Teaching English as a Second Language to Young Deaf Children: A Case Study Examination of a three-year-old deaf girl’s expressive language reveals a diglossic continuum ranging from her own invented and imaginative signs through the language of signs, to those used in English syntactical order without inflections, to those with some English markings, to signed American Standard English. By means of total communication, ... Case Reports
Case Reports  |   November 01, 1974
Teaching English as a Second Language to Young Deaf Children: A Case Study
 
Author Notes
Article Information
Case Reports   |   November 01, 1974
Teaching English as a Second Language to Young Deaf Children: A Case Study
Journal of Speech and Hearing Disorders, November 1974, Vol. 39, 486-499. doi:10.1044/jshd.3904.486
History: Received February 19, 1974 , Accepted April 2, 1974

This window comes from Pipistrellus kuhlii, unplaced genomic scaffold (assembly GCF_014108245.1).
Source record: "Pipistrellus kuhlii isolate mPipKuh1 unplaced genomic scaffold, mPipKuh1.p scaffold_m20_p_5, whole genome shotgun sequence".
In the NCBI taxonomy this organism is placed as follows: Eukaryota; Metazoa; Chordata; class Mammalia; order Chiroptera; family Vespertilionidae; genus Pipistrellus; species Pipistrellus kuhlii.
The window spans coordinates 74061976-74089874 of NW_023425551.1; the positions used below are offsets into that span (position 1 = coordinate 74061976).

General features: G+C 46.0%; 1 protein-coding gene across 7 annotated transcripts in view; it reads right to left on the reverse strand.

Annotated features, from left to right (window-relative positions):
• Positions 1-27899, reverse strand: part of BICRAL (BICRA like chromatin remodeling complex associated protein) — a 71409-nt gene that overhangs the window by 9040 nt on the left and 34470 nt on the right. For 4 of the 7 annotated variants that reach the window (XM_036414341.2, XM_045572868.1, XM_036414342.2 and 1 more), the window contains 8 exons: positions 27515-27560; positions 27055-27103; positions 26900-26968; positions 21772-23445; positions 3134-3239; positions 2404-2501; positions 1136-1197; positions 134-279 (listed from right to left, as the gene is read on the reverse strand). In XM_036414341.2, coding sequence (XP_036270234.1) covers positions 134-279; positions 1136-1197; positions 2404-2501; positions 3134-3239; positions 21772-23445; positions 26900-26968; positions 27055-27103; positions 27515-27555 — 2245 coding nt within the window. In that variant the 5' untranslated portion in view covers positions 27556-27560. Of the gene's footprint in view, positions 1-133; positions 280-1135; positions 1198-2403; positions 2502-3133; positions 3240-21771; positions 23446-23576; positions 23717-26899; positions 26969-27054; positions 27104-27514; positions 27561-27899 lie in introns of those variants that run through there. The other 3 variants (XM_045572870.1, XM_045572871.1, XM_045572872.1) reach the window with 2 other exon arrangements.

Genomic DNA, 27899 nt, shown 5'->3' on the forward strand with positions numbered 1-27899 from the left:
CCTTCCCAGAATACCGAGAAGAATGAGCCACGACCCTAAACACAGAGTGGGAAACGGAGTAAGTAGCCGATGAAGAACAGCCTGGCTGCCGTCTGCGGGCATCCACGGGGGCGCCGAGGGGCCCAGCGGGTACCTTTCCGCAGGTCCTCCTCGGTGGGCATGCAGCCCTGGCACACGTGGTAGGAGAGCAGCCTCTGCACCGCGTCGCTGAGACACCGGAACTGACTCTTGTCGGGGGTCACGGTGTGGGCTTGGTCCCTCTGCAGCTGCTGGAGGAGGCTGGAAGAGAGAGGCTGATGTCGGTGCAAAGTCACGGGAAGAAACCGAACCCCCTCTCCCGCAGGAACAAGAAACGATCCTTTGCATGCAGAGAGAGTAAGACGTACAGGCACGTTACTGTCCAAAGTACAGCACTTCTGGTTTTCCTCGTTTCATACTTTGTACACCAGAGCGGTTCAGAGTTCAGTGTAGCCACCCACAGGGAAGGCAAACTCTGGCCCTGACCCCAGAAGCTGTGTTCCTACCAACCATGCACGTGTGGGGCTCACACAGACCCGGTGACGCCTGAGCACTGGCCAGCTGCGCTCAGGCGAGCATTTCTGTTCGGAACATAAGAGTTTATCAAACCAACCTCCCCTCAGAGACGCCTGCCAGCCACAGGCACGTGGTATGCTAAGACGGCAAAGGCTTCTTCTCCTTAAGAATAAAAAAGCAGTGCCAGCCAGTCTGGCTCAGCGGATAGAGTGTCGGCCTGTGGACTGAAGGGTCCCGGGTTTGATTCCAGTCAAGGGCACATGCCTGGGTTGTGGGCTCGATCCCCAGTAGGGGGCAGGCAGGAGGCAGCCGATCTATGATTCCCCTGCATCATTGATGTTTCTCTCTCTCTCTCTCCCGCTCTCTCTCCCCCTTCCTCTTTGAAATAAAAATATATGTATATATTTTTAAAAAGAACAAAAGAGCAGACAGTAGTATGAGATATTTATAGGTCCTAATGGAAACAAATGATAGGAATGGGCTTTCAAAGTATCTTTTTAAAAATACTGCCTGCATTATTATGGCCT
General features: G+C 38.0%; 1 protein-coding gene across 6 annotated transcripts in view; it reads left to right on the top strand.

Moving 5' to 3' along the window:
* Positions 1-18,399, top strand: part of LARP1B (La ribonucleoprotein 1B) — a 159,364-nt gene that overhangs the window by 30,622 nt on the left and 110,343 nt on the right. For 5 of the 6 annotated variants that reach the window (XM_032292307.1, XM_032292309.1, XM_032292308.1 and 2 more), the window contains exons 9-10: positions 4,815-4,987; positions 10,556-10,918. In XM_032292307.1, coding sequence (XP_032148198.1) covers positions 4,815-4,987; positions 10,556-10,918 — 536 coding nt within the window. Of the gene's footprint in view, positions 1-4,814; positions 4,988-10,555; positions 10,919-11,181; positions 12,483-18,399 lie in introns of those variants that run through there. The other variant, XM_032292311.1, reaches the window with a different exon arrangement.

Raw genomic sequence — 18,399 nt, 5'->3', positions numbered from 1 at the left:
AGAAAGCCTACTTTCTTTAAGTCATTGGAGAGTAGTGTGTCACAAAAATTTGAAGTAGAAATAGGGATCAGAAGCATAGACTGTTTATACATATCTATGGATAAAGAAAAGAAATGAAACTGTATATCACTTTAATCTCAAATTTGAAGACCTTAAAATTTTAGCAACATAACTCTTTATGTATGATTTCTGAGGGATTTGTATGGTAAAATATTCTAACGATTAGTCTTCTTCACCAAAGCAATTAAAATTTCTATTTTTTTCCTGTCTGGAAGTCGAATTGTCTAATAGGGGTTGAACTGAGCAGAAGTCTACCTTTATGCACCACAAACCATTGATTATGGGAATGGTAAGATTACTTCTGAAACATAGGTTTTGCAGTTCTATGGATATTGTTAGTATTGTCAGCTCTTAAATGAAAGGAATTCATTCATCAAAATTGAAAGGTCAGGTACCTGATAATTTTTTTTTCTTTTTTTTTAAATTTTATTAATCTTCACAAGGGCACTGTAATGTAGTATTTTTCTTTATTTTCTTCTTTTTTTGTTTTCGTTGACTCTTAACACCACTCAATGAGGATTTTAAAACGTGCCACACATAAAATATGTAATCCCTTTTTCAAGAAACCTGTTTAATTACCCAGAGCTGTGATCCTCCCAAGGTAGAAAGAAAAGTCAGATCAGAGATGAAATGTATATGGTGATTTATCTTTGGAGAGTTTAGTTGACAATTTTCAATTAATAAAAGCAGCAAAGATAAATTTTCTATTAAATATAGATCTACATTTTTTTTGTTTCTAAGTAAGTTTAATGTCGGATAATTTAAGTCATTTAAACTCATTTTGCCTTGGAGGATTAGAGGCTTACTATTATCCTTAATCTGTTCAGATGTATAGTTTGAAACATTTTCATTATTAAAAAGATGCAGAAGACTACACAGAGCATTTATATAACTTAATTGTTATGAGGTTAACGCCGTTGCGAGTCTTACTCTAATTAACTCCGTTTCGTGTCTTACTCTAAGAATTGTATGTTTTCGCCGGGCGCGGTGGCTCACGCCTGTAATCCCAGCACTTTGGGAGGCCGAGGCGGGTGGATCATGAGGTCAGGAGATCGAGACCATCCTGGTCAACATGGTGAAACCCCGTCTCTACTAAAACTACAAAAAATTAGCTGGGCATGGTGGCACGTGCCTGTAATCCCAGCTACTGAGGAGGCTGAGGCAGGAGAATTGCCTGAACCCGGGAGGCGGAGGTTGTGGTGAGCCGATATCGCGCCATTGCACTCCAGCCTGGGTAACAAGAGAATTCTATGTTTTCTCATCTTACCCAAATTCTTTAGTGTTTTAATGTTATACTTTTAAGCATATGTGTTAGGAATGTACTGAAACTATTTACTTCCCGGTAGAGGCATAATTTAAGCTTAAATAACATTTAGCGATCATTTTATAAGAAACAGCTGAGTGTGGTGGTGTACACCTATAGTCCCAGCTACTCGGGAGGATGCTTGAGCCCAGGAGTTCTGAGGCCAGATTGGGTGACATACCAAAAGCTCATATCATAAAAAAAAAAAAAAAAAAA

Journal of Speech and Hearing Disorders, November 1974, Vol. 39, 486-499. doi:10.1044/jshd.3904.486
History: Received February 19, 1974; Accepted April 2, 1974

Examination of a three-year-old deaf girl’s expressive language reveals a diglossic continuum ranging from her own invented and imaginative signs through the language of signs, to those used in English syntactical order without inflections, to those with some English markings, to signed American Standard English. By means of total communication, that is, the use of signing, fingerspelling, speech reading, speech, and limited audition via amplification, her language is equivalent to that of her hearing peers.

Order a Subscription
Pay Per View
Entire Journal of Speech and Hearing Disorders content & archive
24-hour access
This Article
24-hour access